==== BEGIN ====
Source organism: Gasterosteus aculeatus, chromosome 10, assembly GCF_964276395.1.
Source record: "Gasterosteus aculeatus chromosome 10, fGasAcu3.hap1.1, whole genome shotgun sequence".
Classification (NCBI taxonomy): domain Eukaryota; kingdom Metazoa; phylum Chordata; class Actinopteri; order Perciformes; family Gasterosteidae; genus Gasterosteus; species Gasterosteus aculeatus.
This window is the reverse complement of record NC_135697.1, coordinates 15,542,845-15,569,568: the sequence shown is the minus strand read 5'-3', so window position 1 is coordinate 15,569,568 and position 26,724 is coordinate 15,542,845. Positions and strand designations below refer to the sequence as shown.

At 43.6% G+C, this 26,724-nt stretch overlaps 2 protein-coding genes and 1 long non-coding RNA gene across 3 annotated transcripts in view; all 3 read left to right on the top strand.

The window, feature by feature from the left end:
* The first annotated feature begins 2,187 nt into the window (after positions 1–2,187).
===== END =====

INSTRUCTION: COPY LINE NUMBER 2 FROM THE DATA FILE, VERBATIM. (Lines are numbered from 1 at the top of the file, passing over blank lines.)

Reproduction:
Source record: "Gasterosteus aculeatus chromosome 10, fGasAcu3.hap1.1, whole genome shotgun sequence".